RE: [CR]VBQ becomes Bicycle Quarterly

(Example: Framebuilders:Bernard Carré)

In-Reply-To: <20060918234438.20122.qmail@web80611.mail.yahoo.com>
References: <20060918234438.20122.qmail@web80611.mail.yahoo.com>
Date: Mon, 18 Sep 2006 21:27:08 -0700
To: "Ted E. Baer" <wickedsky@sbcglobal.net>
From: "Jan Heine" <heine94@earthlink.net>
Subject: RE: [CR]VBQ becomes Bicycle Quarterly
cc: classicrendezvous@bikelist.org

Ted,
>I am one of the guys who prefers VBQ to BQ.

The title matters to those who don't read the magazine, whereas readers care about the contents.
>The main reason I hesitated to subscribe to VBQ was
>the price. I think I bought a few issues at $7.50
>each.

That was years ago... when the magazine was 24 pages. Now it's 48 for $ 8.50, which is a lot cheaper - thanks to more subscribers that have reduced the per-unit cost.
>Does it really cost that much to print and
>distribute VBQ? If it does, I apologize. I bought
>the one where I believe you interviewed the Herse
>(Rene) family. I also have the one where you did the
>report on the Singer shop. Both articles were very
>informative.

That is the same question frame builders get: "Well, a set of tubes is $ 100, lugs are another $ 100 maybe, brazing compound another $ 5-20, refills for the welding equipment another $ 5 per frame, paint $ 25, so how come your frames sell for more than the $ 250 it costs to make them?" (The numbers are made-up, but probably not that far-off.)

Since $ 30 a year (or less than 10 cents a day) is a lot for you, I am willing to trade magazine subscriptions for work. If you stuff 500 envelopes and stick address labels on them, I'll give you a one-year subscription. If you proofread 48 pages (about 35,000 words), I'll trade you two years' worth of Bicycle Quarterly, but deduct an issue for every two typos you overlook. And if you find a 1940s Cinelli in original, presentable condition with the correct parts and do a photo shoot for us, I'll trade you three years.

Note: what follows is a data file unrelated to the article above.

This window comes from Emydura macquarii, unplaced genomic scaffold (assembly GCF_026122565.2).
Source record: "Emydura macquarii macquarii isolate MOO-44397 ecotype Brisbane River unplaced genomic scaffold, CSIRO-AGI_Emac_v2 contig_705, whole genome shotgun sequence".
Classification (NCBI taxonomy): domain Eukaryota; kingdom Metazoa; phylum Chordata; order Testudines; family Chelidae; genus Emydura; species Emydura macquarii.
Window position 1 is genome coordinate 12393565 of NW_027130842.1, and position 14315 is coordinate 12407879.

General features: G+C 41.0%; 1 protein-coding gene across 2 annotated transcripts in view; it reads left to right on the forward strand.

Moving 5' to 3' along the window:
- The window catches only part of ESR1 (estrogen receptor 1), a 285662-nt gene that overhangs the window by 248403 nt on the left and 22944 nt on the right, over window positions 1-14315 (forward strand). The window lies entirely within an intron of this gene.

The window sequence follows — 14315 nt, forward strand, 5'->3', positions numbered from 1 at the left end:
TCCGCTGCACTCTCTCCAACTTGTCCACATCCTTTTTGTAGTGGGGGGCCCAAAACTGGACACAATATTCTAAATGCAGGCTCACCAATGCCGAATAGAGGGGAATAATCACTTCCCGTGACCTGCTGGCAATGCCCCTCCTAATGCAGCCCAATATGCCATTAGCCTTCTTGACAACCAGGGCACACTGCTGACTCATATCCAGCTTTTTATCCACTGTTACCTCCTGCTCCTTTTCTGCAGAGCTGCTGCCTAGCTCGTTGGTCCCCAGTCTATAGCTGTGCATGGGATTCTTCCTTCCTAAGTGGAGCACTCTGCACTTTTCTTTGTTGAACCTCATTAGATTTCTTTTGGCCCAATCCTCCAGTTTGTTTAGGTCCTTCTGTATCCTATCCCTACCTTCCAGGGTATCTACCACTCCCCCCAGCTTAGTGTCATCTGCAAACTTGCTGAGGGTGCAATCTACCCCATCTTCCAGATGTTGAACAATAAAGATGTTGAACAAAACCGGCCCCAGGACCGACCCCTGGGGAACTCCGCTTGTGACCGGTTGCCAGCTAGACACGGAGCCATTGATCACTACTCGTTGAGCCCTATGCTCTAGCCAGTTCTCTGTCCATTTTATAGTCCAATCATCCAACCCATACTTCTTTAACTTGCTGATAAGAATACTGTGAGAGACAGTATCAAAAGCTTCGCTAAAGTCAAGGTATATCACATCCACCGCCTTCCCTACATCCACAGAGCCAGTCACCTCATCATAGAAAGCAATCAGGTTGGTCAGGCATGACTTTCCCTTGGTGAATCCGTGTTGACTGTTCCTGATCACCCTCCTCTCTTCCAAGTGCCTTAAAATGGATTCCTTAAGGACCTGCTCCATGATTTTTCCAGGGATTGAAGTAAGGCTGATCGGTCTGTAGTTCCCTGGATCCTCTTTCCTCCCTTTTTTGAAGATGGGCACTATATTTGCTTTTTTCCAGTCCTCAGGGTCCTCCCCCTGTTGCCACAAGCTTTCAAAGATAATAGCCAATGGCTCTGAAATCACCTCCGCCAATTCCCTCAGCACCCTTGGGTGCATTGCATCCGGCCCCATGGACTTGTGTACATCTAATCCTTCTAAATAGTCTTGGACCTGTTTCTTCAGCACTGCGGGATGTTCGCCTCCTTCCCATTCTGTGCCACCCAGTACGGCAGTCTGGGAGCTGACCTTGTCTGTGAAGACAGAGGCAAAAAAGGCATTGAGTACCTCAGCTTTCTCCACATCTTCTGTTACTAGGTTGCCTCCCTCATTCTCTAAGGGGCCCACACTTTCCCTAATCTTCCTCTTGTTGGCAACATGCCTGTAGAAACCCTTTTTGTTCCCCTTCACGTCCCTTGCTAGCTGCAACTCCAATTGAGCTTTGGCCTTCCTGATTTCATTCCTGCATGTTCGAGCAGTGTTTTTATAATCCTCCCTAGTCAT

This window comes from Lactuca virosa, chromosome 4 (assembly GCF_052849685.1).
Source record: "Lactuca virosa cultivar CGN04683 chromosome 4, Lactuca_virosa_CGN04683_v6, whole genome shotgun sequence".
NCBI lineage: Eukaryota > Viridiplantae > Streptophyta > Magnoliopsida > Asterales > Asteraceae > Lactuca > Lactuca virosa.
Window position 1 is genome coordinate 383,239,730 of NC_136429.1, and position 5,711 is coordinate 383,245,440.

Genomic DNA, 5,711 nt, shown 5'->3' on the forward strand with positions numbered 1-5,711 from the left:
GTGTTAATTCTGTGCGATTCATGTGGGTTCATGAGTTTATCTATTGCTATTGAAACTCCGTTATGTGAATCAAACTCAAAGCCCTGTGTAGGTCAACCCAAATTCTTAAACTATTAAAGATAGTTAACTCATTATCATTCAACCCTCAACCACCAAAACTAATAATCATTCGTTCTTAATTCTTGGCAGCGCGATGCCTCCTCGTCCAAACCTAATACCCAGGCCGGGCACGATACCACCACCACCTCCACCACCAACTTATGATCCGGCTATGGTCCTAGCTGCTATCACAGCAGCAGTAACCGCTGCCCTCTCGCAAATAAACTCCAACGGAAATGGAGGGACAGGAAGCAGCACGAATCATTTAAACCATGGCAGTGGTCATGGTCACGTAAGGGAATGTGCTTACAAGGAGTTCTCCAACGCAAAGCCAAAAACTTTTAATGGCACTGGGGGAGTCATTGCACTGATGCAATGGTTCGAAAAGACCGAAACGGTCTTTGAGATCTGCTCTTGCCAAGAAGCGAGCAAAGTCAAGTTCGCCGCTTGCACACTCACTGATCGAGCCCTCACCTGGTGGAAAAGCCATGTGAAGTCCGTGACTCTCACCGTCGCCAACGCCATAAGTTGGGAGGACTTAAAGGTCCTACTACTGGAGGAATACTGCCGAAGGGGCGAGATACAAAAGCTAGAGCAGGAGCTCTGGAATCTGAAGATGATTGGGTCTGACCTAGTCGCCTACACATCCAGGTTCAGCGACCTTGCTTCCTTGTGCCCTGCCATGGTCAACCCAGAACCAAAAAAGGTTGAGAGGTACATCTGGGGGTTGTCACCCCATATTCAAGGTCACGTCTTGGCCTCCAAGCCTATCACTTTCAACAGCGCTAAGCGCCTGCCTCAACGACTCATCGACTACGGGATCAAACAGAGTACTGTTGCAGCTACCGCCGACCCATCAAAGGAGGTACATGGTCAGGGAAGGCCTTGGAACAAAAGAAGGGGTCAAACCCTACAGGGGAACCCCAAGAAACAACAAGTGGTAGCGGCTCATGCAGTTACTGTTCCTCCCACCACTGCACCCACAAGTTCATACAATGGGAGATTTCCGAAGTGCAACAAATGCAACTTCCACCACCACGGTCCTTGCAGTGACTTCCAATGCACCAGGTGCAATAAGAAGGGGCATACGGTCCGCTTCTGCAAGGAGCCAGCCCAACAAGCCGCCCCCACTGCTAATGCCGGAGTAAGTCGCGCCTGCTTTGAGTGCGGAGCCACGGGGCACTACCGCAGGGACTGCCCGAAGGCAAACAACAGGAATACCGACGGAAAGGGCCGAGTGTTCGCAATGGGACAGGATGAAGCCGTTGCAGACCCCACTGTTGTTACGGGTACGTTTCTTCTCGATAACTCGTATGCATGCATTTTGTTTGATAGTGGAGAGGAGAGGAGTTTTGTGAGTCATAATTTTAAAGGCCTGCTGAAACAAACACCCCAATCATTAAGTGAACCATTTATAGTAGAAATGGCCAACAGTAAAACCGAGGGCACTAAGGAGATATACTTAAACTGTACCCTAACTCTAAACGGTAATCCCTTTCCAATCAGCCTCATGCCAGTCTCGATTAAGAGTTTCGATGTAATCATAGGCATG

There are a lot of resources on bicycle history out there, many free on the web. Their quality varies from made-up fairy-tales to excellent. But anybody who wants to provide accurate information, insightful articles, well-written ride stories and thorough technical evaluations will have to spend a lot of time and resources to do so. To put out Bicycle Quarterly in a timely fashion has become a full-time job and more. It pays poorly, but it is what I love to do. -- Jan Heine Editor Vintage Bicycle Press c/o Il Vecchio Bicycles 140 Lakeside Ave #C Seattle WA 98122 http://www.vintagebicyclepress.com